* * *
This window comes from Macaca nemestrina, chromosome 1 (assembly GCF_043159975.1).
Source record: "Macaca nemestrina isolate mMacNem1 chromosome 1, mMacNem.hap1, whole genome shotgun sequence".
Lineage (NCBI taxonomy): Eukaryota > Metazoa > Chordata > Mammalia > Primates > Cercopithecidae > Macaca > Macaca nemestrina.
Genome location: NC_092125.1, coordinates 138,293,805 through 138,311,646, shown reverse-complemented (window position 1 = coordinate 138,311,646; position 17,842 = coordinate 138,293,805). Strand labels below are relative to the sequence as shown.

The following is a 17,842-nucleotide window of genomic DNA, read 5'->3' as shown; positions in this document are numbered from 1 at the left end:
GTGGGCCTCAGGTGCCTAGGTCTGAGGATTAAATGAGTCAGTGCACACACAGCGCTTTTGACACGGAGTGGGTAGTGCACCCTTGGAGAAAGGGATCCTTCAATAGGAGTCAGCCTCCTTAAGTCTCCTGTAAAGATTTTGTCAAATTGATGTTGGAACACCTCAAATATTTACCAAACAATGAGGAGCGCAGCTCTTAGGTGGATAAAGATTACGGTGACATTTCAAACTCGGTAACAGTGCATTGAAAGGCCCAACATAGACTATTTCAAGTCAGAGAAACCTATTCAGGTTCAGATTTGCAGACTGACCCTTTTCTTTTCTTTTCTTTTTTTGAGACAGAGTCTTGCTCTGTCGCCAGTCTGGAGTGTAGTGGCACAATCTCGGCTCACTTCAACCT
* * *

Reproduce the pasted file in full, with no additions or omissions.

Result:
This window comes from Macaca nemestrina, chromosome 1 (assembly GCF_043159975.1).
Source record: "Macaca nemestrina isolate mMacNem1 chromosome 1, mMacNem.hap1, whole genome shotgun sequence".
Lineage (NCBI taxonomy): Eukaryota > Metazoa > Chordata > Mammalia > Primates > Cercopithecidae > Macaca > Macaca nemestrina.
Genome location: NC_092125.1, coordinates 138,293,805 through 138,311,646, shown reverse-complemented (window position 1 = coordinate 138,311,646; position 17,842 = coordinate 138,293,805). Strand labels below are relative to the sequence as shown.

The following is a 17,842-nucleotide window of genomic DNA, read 5'->3' as shown; positions in this document are numbered from 1 at the left end:
GTGGGCCTCAGGTGCCTAGGTCTGAGGATTAAATGAGTCAGTGCACACACAGCGCTTTTGACACGGAGTGGGTAGTGCACCCTTGGAGAAAGGGATCCTTCAATAGGAGTCAGCCTCCTTAAGTCTCCTGTAAAGATTTTGTCAAATTGATGTTGGAACACCTCAAATATTTACCAAACAATGAGGAGCGCAGCTCTTAGGTGGATAAAGATTACGGTGACATTTCAAACTCGGTAACAGTGCATTGAAAGGCCCAACATAGACTATTTCAAGTCAGAGAAACCTATTCAGGTTCAGATTTGCAGACTGACCCTTTTCTTTTCTTTTCTTTTTTTGAGACAGAGTCTTGCTCTGTCGCCAGTCTGGAGTGTAGTGGCACAATCTCGGCTCACTTCAACCT